For physical workload you require the means to execute this using a range of picking options, including by wave, cluster and in bulk. Ideally these can be pre-determined at a system level, rather than needing your operatives to select them on each occasion. These functions should be available via real time App with orders received automatically based on eligibility criteria, and support for extensive use of barcode verification to validate stock movements for maximum accuracy.

After completion of pick your system must support pre-despatch verification. This ‘packing desk’ process should allow checking of orders including those collated by media, for example when bulk picking, and include media or product ID scanning where applicable. Delivery documentation is essential, as is full API integration to carrier or aggregated carrier software to produce essential despatch labels, retaining vital tracking information for client and customer delivery updates.

For the professional fulfilment specialist this is no charitable exercise, so the automated recording and collation of client charges at the end of the billing period is a must. Maximum flexibility for the application of charges is required, including by client, product and activity type, as well as fixed and ad hoc charges for value added services. Invoices, in electronic or paper form are essential along with comprehensive, downloadable charge and activity summaries for client information.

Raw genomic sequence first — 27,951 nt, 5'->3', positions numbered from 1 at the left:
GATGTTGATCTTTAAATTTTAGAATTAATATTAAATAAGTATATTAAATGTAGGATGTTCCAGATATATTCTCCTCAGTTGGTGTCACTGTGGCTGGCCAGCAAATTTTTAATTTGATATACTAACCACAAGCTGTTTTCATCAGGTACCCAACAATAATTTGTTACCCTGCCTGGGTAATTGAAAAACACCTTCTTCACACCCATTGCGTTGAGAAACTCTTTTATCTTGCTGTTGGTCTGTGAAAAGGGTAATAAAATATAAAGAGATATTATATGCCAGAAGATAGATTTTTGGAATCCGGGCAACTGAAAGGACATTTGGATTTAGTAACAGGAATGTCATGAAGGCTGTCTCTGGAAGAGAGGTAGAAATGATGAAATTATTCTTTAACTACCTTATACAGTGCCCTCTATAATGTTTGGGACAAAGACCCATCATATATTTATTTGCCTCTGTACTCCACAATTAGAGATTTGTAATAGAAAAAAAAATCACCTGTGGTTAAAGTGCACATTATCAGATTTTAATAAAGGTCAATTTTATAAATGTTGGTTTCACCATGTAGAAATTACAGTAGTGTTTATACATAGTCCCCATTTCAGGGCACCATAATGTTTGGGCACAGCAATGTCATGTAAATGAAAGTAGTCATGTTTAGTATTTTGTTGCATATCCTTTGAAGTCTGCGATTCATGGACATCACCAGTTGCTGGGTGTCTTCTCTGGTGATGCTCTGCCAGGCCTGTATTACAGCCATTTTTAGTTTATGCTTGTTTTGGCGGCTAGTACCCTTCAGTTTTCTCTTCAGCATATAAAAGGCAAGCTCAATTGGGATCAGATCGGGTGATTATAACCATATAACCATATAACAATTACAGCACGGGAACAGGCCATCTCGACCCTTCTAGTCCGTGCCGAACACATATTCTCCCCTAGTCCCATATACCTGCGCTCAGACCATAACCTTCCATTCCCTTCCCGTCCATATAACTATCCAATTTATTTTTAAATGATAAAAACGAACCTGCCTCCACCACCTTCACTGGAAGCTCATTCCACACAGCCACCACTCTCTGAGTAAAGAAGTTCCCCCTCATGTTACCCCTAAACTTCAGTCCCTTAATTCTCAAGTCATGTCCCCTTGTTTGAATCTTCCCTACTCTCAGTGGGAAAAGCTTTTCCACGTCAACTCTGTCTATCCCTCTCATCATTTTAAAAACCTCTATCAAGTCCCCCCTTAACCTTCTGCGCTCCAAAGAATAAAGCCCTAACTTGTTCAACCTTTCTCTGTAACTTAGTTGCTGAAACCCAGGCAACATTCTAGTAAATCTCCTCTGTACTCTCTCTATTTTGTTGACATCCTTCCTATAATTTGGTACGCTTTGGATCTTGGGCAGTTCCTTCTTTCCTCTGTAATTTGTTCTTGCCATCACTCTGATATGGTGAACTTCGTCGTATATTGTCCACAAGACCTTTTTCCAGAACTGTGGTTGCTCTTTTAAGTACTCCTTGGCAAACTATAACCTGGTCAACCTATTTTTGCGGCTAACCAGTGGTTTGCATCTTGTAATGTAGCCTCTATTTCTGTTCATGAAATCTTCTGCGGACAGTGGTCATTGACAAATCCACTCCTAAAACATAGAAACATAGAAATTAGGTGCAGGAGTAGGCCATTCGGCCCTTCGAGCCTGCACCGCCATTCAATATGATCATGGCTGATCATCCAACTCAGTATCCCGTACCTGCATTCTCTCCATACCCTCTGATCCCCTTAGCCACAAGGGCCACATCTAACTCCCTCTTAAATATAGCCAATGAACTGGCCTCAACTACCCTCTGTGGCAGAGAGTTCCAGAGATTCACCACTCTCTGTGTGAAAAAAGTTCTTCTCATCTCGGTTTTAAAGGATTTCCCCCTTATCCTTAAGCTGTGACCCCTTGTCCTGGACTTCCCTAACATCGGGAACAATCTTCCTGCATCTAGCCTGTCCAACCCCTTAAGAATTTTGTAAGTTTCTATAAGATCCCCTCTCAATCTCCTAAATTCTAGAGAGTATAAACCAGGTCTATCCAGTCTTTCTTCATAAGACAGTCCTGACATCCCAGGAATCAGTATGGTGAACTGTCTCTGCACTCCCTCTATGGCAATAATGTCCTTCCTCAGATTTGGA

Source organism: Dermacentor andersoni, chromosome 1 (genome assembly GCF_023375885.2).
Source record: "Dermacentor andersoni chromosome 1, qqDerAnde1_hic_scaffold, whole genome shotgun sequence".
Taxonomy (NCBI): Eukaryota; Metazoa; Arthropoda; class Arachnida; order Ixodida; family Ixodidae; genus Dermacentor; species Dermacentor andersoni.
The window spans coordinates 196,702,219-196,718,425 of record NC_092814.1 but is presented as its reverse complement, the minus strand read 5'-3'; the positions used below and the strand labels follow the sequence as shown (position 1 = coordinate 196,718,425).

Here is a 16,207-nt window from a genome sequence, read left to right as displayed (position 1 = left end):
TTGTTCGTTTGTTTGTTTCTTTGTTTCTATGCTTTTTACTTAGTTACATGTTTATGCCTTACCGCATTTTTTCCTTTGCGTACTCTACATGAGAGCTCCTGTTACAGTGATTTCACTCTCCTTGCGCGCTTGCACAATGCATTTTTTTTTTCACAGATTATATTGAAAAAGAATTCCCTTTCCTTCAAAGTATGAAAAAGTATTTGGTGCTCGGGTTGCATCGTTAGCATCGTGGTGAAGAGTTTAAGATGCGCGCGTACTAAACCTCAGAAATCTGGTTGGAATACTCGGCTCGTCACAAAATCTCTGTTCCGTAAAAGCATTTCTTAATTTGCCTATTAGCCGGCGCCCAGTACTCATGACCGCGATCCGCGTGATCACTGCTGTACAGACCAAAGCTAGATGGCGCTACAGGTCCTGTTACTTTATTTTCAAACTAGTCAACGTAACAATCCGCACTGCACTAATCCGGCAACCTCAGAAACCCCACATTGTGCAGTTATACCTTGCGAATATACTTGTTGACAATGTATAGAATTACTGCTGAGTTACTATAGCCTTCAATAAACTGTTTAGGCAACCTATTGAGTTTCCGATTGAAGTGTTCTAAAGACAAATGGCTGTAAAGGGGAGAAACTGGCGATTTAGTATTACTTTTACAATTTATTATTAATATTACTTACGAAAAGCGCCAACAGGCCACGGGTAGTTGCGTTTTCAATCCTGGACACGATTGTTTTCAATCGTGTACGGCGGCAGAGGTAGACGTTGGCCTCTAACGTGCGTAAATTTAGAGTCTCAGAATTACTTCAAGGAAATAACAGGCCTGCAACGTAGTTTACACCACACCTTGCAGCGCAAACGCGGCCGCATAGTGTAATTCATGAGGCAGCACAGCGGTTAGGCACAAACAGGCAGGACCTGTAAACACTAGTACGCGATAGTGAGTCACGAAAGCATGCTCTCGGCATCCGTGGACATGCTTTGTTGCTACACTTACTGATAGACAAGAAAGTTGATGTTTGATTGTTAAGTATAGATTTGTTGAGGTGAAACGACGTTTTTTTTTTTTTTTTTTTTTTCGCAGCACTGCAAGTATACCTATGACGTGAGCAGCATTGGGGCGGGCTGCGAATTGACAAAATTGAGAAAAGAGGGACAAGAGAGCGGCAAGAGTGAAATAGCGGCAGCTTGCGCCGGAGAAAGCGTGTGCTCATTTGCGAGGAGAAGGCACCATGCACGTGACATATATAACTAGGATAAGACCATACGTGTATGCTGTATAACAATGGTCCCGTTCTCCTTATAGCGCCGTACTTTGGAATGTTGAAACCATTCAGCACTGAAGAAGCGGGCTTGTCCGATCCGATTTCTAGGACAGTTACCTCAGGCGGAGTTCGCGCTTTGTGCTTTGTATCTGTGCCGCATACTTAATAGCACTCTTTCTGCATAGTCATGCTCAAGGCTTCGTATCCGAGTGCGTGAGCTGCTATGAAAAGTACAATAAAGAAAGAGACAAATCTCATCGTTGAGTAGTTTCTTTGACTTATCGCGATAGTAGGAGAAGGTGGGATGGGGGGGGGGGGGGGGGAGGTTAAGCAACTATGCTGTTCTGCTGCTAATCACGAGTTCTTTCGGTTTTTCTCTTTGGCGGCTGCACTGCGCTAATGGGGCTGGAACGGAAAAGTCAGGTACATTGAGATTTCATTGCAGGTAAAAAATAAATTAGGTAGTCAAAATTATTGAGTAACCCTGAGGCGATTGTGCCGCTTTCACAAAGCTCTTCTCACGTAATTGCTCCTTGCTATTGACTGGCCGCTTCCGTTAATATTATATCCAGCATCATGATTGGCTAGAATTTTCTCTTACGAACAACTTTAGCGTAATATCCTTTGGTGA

It may be the system you use already meets the criteria above, whether it’s one you’ve chosen recently or used in your business some time. If not, or if you’re selecting a system to manage a new fulfilment venture, then what should you consider?

One of the first things to decide is what kind of system you’re looking for. As a third party provider your principal business is the distribution of other people’s goods, involving usually, storage, picking, packing, and often, transport by road.

These are all ‘physical’ activities involving constant change to stock and order status. For that reason a system designed to manage real time activities i.e. a warehouse management system (WMS) is more suitable than one for inventory control or order management. Inventory management is about controlling numbers from a retailer or merchandising perspective, while a system based around   order management is aimed more at your customer than you, who simply pick and despatch them.